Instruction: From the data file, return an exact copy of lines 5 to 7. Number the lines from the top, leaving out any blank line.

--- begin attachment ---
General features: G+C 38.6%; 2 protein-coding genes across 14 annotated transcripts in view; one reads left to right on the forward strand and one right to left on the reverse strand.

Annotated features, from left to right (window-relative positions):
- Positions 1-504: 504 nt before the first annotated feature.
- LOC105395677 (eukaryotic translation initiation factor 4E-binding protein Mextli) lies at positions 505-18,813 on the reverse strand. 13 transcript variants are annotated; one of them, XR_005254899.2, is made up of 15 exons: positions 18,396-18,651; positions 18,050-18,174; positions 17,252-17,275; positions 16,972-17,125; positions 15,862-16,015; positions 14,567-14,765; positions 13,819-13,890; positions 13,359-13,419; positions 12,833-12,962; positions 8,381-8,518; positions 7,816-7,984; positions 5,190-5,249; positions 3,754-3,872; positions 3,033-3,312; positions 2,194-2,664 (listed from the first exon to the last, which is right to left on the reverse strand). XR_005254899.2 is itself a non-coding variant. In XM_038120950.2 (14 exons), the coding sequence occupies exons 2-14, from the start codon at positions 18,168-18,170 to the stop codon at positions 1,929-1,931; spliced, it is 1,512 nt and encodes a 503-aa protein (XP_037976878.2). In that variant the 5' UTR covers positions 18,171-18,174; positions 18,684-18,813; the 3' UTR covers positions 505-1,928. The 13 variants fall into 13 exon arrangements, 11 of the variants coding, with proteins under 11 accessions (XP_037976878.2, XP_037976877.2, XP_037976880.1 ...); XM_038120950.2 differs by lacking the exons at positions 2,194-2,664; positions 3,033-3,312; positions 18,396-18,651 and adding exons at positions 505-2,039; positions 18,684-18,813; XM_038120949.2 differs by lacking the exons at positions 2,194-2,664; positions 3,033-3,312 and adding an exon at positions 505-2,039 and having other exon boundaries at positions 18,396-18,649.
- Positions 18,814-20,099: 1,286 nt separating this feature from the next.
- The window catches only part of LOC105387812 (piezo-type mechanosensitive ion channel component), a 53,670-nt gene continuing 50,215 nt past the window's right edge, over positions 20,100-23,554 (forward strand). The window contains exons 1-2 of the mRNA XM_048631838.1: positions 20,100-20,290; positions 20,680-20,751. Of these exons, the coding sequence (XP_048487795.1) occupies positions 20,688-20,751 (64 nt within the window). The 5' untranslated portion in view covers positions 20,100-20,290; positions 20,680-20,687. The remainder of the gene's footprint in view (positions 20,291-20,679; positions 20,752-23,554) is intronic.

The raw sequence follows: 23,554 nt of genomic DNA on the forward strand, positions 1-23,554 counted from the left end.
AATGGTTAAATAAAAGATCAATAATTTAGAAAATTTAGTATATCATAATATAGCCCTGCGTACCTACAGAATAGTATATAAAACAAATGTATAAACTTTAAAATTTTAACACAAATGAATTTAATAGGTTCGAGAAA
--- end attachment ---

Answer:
- Positions 18,814-20,099: 1,286 nt separating this feature from the next.
- The window catches only part of LOC105387812 (piezo-type mechanosensitive ion channel component), a 53,670-nt gene continuing 50,215 nt past the window's right edge, over positions 20,100-23,554 (forward strand). The window contains exons 1-2 of the mRNA XM_048631838.1: positions 20,100-20,290; positions 20,680-20,751. Of these exons, the coding sequence (XP_048487795.1) occupies positions 20,688-20,751 (64 nt within the window). The 5' untranslated portion in view covers positions 20,100-20,290; positions 20,680-20,687. The remainder of the gene's footprint in view (positions 20,291-20,679; positions 20,752-23,554) is intronic.

The raw sequence follows: 23,554 nt of genomic DNA on the forward strand, positions 1-23,554 counted from the left end.